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Little Pleasures

Missoula embraces the small-plate trend


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When Missoula’s legendary chef Ray Risho first agreed to let his teenage son, Abraham, work in his restaurant, he gave his boy one condition: “I will teach you to cook if you promise me one thing—you won’t make a career out of this.” Much to the delight of several thousand fans of his global approach to creating exquisite small plates, Abraham didn’t hold up his end of the bargain.

His restaurant, The Silk Road, (co-owned with his brother Sam Risho and sister-in-law Elise Winston-Risho) has been offering adventures in small-plate dining for more than four years, and several other Missoula restaurants have also recently joined the trend.

Beef Medallions, Top Hat Lounge - CATHRINE L. WALTERS
  • Cathrine L. Walters
  • Beef Medallions, Top Hat Lounge
“Ray calls it ‘gastronomical diplomacy,’” says Sam about the popular Missoula restaurant’s constantly changing dishes that reflect cuisine from all over the world. Their current menu incorporates flavors from France, Japan, Egypt, Austria, and even features a killer crab dip from the U.S. Northeast. They also sell a line of spices they’ve developed over the years, culling flavors from all around the world.

“You get a huge variety of stuff without getting full,” said one Silk Road diner on a recent busy Friday night.

“It’s like going to a wine tasting, only with food,” added his companion, spearing a fried ravioli stuffed with lemony ricotta and goat cheese.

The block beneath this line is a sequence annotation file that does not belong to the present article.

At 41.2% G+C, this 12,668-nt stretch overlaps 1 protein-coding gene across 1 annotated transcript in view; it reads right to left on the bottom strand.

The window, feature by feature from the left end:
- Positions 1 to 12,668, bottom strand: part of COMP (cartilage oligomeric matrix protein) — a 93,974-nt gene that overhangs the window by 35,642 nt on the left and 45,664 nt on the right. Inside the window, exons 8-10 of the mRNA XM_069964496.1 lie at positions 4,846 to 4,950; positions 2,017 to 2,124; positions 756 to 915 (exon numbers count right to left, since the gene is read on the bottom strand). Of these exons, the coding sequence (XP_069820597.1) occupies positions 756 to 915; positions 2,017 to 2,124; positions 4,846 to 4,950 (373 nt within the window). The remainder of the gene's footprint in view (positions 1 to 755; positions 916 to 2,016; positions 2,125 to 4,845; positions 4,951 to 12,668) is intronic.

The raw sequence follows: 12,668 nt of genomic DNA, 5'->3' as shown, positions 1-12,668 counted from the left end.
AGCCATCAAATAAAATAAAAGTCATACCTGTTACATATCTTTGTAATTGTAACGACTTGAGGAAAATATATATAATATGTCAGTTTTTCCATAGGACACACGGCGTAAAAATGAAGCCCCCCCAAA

The Latin version of small-plate dining, tapas, is enjoying some major success at Missoula’s Top Hat Lounge. Erin Crobar, the Top Hat’s chef and epicurean mastermind, has been drawing a packed house every weekend with his traditional, Spanish-based tapas menu ever since the longtime Missoula landmark reopened last spring, fully remodeled and ready to rock.

“We’ve developed more than a hundred dishes in seven months,” he says. The venue’s opening menu, which he spent several months researching and creating in test kitchens, listed 32 dishes. He has since rotated the entire menu twice.

Crobar, like the other Missoula chefs who specialize in small plates, draws his ingredients from local sources as much as possible. But for his traditional tapas recipes, he keeps it authentic, using serranos, olive oil and chorizos from Spain. He develops all the dishes on his own, giving everything a bit of a twist that reflects his background in French and Pacific Rim cuisine.


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